Natural gas price a concern for US business -panel
Fri May 11, 2007 3:44pm ET
CHICAGO, May 11 (Reuters) - High natural gas prices are a big concern for U.S.-based big business, from chicken processors to steel producers to chemical companies, a panel of corporate representatives told an energy conference Friday.
Natural gas prices in the United States have been extraordinarily volatile in recent years, surging to a record high around $15 per million British thermal units in December 2005 in the wake of an active hurricane season that shut in production, before easing back into a range between roughly $6 and $8 this year.
"Our biggest concern as an end user is price. Our second concern is price and our third concern is price," Paul Ciesielski, natural gas manager for steel giant Arcelor Mittal, told the GasMart conference in Chicago.
Mittal, which represents 10 percent of the world's steel production and said it spent $1 billion in 2006 on natural gas, was joined by chicken powerhouse Tyson Foods Inc., chemical producer FMC Corp., and corn miller Corn Products International.
Tyson's commodity and trading risk manager, John Grass, said the company has a big interest in trying to mitigate price risks in the volatile natural gas market.
"Natural gas at $4 (per mmBtu) may not have a big impact on earnings, but $15 gas has an impact," Grass said.
Tyson's poultry, beef and pork processing facilities located throughout the United States run on natural gas, as do FMC Corp.'s chemical plants.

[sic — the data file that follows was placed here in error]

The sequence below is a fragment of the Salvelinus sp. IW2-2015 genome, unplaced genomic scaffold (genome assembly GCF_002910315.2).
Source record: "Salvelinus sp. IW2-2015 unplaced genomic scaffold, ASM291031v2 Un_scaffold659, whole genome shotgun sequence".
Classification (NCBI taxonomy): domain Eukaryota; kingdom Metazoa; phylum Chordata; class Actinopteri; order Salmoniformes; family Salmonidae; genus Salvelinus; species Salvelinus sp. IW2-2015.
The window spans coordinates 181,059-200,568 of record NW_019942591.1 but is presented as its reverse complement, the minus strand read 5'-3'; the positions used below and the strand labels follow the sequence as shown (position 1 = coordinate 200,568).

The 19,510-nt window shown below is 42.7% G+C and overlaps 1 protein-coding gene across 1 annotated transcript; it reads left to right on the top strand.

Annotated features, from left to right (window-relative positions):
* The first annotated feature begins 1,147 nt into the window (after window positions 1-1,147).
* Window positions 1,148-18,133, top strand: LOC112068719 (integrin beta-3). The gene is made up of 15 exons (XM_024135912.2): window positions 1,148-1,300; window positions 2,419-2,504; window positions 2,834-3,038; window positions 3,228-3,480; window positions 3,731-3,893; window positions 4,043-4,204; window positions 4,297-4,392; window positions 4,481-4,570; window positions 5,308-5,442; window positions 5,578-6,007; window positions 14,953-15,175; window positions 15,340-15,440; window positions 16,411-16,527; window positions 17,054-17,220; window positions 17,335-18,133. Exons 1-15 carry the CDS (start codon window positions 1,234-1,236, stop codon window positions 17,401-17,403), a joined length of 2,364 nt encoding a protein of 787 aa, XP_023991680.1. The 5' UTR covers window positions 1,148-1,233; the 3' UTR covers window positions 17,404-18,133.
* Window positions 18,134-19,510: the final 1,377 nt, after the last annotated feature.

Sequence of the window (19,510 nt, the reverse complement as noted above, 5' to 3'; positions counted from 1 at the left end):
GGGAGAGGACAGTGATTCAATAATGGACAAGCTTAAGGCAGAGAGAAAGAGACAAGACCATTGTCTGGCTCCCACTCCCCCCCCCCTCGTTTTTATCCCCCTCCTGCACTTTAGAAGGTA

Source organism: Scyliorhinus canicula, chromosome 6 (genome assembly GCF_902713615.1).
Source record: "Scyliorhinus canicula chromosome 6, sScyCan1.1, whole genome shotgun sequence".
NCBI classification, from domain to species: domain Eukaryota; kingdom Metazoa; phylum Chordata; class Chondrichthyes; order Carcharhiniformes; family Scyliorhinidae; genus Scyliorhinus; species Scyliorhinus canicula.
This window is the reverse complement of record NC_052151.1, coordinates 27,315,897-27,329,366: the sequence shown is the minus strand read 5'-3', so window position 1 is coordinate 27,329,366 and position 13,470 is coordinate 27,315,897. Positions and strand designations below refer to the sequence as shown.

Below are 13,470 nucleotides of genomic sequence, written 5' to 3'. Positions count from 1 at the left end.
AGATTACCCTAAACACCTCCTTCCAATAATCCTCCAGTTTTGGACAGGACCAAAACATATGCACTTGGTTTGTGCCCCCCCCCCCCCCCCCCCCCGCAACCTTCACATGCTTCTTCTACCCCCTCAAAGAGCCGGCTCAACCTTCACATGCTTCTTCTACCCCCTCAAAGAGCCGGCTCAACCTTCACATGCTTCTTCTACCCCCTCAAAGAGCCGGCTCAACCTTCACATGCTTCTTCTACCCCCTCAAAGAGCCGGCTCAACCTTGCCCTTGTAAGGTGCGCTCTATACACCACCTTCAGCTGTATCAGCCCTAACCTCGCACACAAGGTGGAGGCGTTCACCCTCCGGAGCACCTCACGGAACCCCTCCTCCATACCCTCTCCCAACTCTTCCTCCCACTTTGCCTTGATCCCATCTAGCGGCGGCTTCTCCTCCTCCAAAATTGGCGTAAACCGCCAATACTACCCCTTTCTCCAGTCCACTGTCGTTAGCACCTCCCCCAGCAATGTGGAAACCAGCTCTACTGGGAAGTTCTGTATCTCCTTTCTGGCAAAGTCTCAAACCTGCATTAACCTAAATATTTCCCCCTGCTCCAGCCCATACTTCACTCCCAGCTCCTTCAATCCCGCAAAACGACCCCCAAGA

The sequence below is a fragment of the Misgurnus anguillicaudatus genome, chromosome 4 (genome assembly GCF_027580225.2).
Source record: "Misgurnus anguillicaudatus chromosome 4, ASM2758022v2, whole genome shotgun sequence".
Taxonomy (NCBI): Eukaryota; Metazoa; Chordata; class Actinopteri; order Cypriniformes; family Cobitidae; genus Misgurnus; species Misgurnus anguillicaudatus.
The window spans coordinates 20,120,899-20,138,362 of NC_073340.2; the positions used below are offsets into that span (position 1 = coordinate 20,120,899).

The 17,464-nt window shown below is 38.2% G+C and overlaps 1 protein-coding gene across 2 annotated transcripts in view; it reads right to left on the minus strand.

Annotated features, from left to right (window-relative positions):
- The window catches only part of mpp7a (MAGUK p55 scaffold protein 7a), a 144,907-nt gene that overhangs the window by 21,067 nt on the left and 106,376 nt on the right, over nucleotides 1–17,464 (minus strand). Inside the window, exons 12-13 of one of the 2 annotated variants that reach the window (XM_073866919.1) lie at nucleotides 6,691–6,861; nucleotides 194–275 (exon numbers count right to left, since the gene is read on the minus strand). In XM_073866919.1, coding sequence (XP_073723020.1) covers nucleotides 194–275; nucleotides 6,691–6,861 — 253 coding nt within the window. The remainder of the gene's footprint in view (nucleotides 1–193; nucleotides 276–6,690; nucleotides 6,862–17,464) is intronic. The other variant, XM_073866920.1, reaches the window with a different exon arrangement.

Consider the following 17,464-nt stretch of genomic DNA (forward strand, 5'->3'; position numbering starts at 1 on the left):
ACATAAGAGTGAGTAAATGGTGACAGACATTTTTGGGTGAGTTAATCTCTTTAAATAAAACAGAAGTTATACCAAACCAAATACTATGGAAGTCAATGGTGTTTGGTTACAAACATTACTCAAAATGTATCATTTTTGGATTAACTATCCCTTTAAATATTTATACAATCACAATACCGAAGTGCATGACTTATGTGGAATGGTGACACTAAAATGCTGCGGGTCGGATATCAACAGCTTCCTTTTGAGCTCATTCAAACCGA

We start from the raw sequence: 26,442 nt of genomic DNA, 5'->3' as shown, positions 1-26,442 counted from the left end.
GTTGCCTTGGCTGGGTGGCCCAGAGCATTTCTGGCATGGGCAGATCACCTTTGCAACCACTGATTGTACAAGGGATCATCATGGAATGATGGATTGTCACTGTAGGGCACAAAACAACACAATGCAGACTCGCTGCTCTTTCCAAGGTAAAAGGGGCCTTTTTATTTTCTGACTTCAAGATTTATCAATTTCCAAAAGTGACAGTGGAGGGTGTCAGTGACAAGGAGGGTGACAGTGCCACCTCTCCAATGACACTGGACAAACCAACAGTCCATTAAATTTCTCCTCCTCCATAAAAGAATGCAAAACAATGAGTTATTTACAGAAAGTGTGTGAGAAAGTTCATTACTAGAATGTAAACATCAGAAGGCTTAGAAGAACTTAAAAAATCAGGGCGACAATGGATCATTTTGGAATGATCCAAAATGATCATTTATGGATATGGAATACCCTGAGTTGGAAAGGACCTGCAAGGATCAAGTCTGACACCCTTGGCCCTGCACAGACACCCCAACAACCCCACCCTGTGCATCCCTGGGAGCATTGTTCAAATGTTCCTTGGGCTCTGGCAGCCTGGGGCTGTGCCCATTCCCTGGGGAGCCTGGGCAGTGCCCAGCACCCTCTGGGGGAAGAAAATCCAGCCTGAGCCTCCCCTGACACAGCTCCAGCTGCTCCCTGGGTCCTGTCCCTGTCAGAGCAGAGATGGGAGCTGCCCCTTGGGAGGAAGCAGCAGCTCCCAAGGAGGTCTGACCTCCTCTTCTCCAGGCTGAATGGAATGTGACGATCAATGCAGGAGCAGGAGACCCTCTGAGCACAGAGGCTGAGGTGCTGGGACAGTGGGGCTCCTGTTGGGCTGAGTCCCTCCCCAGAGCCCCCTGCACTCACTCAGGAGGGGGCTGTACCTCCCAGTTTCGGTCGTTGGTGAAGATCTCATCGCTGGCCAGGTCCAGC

FMC's strategic sourcing manager, Tony Adamo, told participants FMC will spend more than $100 million in 2007 on electric power, natural gas and other energy products in North America.
The chemical industry is the largest consumer of natural gas in the United States. It also makes up 5 percent of the nation's gross domestic product, Adamo noted.
"The pricing impact of natural gas impacts our global competitiveness. It also can impact our budget, and nobody wants to surprise Wall Street," Adamo said.
Jack Neale, energy procurement manager for North American operations at Corn Products International, said his company uses only one-tenth of the natural gas that Mittal does but concurs that cost, providing budget consistency and reducing volatility are the company's biggest concerns when it comes to energy.
While all the companies said they hedge risks by purchasing not only physical supplies but futures and swaps, they also said they are turning to dual-fired generation at some plants as well as more efficiency from current units.
Some panelists also noted the high cost of natural gas was forcing some companies, particularly those with international interests, to seek production alternatives outside the United States.
"Unfortunately, yes, we do shift production when it makes sense to move to Mexico or overseas where it's possible," said Mittal's Ciesielski.
But Tyson's Grass said his company does not have the same option. "We make chicken. The USDA (U.S. Agriculture Department) doesn't like our chicken coming from somewhere else."
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